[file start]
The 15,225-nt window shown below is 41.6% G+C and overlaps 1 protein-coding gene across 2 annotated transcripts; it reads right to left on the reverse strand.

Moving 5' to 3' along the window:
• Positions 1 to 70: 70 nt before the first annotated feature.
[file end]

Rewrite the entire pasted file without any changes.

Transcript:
The 15,225-nt window shown below is 41.6% G+C and overlaps 1 protein-coding gene across 2 annotated transcripts; it reads right to left on the reverse strand.

Moving 5' to 3' along the window:
• Positions 1 to 70: 70 nt before the first annotated feature.